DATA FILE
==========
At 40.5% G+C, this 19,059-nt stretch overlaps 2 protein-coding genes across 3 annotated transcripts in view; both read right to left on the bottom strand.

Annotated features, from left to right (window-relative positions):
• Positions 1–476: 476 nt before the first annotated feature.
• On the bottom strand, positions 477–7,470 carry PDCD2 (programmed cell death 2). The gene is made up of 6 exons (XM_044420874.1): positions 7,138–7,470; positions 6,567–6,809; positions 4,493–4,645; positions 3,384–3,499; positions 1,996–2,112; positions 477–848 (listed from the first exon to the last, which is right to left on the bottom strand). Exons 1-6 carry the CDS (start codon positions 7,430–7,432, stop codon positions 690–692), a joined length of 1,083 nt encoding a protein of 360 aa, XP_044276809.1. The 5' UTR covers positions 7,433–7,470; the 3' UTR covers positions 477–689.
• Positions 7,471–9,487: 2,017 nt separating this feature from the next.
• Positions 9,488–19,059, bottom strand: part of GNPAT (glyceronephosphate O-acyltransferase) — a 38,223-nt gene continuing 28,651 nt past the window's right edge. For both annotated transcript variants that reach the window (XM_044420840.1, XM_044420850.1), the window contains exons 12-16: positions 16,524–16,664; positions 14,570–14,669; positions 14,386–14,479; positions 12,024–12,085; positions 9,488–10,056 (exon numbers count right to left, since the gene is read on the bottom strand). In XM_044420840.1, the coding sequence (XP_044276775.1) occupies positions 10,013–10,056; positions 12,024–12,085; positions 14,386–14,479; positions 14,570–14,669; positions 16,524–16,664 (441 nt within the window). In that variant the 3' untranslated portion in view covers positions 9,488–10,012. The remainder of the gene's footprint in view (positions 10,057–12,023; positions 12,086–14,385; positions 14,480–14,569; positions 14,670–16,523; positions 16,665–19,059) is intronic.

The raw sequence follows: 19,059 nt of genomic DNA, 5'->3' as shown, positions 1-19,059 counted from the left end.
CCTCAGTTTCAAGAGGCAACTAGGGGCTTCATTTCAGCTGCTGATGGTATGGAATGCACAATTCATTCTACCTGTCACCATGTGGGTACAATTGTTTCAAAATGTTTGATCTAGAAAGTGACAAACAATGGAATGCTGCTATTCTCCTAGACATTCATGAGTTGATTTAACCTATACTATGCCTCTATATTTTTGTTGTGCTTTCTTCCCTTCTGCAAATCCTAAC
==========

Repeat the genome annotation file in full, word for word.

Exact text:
At 40.5% G+C, this 19,059-nt stretch overlaps 2 protein-coding genes across 3 annotated transcripts in view; both read right to left on the bottom strand.

Annotated features, from left to right (window-relative positions):
• Positions 1–476: 476 nt before the first annotated feature.
• On the bottom strand, positions 477–7,470 carry PDCD2 (programmed cell death 2). The gene is made up of 6 exons (XM_044420874.1): positions 7,138–7,470; positions 6,567–6,809; positions 4,493–4,645; positions 3,384–3,499; positions 1,996–2,112; positions 477–848 (listed from the first exon to the last, which is right to left on the bottom strand). Exons 1-6 carry the CDS (start codon positions 7,430–7,432, stop codon positions 690–692), a joined length of 1,083 nt encoding a protein of 360 aa, XP_044276809.1. The 5' UTR covers positions 7,433–7,470; the 3' UTR covers positions 477–689.
• Positions 7,471–9,487: 2,017 nt separating this feature from the next.
• Positions 9,488–19,059, bottom strand: part of GNPAT (glyceronephosphate O-acyltransferase) — a 38,223-nt gene continuing 28,651 nt past the window's right edge. For both annotated transcript variants that reach the window (XM_044420840.1, XM_044420850.1), the window contains exons 12-16: positions 16,524–16,664; positions 14,570–14,669; positions 14,386–14,479; positions 12,024–12,085; positions 9,488–10,056 (exon numbers count right to left, since the gene is read on the bottom strand). In XM_044420840.1, the coding sequence (XP_044276775.1) occupies positions 10,013–10,056; positions 12,024–12,085; positions 14,386–14,479; positions 14,570–14,669; positions 16,524–16,664 (441 nt within the window). In that variant the 3' untranslated portion in view covers positions 9,488–10,012. The remainder of the gene's footprint in view (positions 10,057–12,023; positions 12,086–14,385; positions 14,480–14,569; positions 14,670–16,523; positions 16,665–19,059) is intronic.

The raw sequence follows: 19,059 nt of genomic DNA, 5'->3' as shown, positions 1-19,059 counted from the left end.
CCTCAGTTTCAAGAGGCAACTAGGGGCTTCATTTCAGCTGCTGATGGTATGGAATGCACAATTCATTCTACCTGTCACCATGTGGGTACAATTGTTTCAAAATGTTTGATCTAGAAAGTGACAAACAATGGAATGCTGCTATTCTCCTAGACATTCATGAGTTGATTTAACCTATACTATGCCTCTATATTTTTGTTGTGCTTTCTTCCCTTCTGCAAATCCTAAC